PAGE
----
Succulent smoked meats dominate the menu at former Dallas Cowboy and Pro Football Hall of Fame–inductee Randy White’s restaurant. The cooks rely exclusively on wood-burning pits to sear all of their sliced beef, pulled pork, and baby back ribs, avoiding any gas burners or lightning bolts entirely. Seven pieces of fried catfish don cornmeal crusts for the Big Catch platter, and two patties of 100% Angus beef add heft to the Tough Man burger. Stained wood of different shades pervades the dining room's décor, from the light-brown vertical boards that form the walls to the dark-gray planks that compose the booths and act as a backup in case the fire pits run low on logs.
Ribs rule the day at Barbeque Tavern, but there's still plenty of room for chicken wings, brisket sliders, and other delicious barbecue eats. The chefs are serious about their methods here; all the meats are slow-cooked until they practically fall off the bone. The seriousness pretty much ends with the food, though. The bar tends have a party atmosphere during big sports games, and karaoke nights blur the line between what's a microphone and what's a chicken drumstick.
Wild Over Wings is a place of simple pleasures?a basket full of wings, a cold beer, and a good boxing match on TV. It's also a family-friendly spot, and the little ones will likely enjoy the boneless wings and giant cookies. Like the best retainers, the wings come in one of 13 flavors, which range from original hot to herbal garlic parmesan.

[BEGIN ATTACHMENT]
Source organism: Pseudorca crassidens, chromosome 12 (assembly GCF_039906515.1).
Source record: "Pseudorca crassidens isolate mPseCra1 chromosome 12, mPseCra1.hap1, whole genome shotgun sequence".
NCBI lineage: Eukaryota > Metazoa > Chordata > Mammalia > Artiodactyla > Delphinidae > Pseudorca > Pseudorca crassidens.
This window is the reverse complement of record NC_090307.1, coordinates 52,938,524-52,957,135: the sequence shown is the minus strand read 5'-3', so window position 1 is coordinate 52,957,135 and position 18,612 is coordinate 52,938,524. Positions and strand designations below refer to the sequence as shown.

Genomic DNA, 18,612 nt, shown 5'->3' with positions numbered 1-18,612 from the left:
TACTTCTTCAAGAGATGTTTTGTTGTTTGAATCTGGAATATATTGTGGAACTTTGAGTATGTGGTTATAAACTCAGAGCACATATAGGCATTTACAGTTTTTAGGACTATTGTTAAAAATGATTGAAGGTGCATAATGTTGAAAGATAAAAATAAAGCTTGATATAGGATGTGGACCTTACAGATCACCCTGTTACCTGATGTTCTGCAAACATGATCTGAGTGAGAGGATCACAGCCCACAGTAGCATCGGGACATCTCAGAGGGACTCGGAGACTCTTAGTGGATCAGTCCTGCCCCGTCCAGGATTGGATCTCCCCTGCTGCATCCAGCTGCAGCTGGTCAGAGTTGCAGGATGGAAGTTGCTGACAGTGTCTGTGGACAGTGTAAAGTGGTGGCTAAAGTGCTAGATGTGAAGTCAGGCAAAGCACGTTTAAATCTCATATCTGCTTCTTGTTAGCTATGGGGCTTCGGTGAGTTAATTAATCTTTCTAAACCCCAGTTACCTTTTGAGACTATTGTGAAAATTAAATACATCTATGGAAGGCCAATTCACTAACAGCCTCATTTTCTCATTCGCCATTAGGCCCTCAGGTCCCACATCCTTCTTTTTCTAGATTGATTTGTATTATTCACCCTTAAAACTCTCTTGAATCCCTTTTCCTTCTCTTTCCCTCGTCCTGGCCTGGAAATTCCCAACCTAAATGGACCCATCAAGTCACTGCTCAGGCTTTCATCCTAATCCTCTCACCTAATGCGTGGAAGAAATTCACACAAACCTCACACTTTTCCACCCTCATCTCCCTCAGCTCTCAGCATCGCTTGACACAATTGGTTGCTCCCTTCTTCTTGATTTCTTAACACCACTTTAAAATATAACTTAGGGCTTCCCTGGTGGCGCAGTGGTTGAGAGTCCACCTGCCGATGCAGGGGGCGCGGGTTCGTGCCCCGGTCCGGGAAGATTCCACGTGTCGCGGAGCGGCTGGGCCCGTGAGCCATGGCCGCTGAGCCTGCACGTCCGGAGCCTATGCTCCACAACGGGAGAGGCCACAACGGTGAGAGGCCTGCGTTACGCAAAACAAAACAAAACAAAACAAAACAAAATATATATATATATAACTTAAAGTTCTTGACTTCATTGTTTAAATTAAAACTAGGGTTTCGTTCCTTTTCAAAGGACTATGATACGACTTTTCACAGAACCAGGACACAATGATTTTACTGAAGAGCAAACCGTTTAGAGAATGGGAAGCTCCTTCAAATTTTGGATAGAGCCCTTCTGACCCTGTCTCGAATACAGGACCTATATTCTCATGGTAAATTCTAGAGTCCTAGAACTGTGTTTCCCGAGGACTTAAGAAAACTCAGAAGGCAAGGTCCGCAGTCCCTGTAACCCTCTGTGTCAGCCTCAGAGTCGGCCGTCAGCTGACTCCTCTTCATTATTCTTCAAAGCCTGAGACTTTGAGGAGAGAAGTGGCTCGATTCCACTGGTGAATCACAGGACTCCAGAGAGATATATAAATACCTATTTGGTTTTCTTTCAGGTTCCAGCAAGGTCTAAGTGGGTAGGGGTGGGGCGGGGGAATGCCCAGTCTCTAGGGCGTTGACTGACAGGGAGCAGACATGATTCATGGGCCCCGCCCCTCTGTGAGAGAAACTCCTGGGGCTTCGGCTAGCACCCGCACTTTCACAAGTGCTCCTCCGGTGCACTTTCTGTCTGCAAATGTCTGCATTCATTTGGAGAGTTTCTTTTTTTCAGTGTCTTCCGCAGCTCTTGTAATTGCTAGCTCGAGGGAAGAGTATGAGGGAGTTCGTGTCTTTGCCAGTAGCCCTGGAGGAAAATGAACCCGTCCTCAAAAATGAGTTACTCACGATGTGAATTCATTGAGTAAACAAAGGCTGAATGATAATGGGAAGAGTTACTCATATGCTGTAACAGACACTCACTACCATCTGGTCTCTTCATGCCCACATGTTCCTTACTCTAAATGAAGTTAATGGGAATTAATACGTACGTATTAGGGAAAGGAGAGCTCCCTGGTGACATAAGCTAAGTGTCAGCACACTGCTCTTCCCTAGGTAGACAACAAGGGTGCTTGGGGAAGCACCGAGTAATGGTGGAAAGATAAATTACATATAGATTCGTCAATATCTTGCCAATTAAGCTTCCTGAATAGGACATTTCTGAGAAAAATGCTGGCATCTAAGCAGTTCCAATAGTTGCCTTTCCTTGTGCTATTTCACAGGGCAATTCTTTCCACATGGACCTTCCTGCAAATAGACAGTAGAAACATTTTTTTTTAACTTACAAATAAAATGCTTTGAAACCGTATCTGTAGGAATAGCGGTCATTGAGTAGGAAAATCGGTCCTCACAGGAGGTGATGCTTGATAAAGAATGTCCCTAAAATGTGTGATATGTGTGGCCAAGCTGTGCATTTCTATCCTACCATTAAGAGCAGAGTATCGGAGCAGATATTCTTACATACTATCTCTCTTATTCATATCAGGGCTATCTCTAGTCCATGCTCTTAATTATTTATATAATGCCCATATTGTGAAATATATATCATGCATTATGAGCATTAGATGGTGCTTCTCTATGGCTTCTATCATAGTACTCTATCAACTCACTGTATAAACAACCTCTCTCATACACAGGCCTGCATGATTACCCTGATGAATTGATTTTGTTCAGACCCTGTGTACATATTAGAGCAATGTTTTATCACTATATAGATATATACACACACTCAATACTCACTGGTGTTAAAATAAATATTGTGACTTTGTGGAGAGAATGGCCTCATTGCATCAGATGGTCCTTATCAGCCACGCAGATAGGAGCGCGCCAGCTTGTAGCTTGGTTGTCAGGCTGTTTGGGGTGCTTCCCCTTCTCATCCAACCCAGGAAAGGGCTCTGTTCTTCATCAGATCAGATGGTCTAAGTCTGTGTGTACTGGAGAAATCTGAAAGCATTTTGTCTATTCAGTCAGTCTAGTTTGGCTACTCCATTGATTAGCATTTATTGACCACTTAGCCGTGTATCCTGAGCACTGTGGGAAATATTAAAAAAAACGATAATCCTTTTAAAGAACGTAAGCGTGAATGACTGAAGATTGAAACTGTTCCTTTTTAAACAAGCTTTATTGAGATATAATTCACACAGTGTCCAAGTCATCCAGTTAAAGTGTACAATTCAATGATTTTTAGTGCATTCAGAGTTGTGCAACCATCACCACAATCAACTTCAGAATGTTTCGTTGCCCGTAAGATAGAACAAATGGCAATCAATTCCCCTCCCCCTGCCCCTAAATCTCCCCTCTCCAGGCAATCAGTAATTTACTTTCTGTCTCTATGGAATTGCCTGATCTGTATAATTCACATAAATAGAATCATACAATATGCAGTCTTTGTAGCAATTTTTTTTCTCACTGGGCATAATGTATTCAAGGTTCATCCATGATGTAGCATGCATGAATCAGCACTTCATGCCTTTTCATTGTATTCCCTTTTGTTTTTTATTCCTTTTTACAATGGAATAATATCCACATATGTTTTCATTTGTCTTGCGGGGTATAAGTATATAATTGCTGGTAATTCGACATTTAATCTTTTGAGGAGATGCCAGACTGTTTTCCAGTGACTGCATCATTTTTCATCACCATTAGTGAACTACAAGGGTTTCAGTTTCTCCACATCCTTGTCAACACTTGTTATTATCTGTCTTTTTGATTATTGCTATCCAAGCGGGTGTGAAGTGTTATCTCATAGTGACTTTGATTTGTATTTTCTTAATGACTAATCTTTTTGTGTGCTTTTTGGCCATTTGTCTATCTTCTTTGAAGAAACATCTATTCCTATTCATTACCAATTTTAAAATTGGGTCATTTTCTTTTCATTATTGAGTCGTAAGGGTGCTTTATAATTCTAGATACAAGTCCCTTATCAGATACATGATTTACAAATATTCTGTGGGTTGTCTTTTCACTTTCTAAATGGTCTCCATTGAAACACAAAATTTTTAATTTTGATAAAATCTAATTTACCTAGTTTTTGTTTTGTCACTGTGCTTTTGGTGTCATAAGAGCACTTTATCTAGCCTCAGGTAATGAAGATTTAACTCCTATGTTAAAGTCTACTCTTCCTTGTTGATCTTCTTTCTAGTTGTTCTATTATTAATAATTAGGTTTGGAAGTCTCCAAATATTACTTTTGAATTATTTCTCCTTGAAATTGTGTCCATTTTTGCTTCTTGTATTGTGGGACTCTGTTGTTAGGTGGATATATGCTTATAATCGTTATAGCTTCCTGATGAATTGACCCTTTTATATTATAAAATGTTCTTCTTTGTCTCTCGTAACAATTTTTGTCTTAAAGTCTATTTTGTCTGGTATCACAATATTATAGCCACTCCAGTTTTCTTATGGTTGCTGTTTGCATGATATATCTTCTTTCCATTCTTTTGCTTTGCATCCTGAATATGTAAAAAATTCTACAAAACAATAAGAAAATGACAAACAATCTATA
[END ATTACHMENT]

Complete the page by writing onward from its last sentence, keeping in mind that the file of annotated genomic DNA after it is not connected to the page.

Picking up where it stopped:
The flavors of Louisiana ring true on the plates at Pinch 'N Tails Cajun sports bar. Here, the chefs cook up classics such as deep-fried crawfish tails alongside chicken 'n waffles and French Quarter muffulettas. They specialize in seafood, layering in shrimp, crawfish, and catfish into everything from po' boy sandwiches to bloody marys and the house etouffee. They celebrate the Andouille sausage, which gives their gumbo and Cajun kebabs a touch of spiciness. While guests dig into southern dishes, they can also cheer on their favorite sportscaster thanks to the bar's NFL Sunday Ticket presented on their 15 HDTVs.
In 1941, Travis Dickey decided his barbecue was too good not to share, and he lit the fire in his inaugural pit to craft brisket and ham for hungry folks. Over the years, his menu grew and his sons took over and expanded the operation, but those first recipes remained, sauce and all.
The chefs at the Rowlett location still hickory smoke each tender piece of meat behind a brick serving counter, which clatters beneath plates of polish sausage and glasses of iced tea. Black-and-white photos bedeck walls of corrugated metal siding and hardwood walls, and powder-blue checkered tablecloths re-create the feeling of dining in a rustic farmhouse without all the hours spent trying to figure out what a cornucopia is for.
Peter Kenny didn’t just want to recreate Dublin with The Dubliner; he wanted to recreate home. So the Dublin native filled his bar with objects from Ireland and a long list of imported Irish and Scottish beers and whiskeys. His kitchen presents artisan cheeses on a board and stacks sandwiches high with Boar’s Head products. He even offers such housemade pub dips as horseradish cream cheese and smoked tomato ranch, and he keeps these specialties coming out of the kitchen until midnight.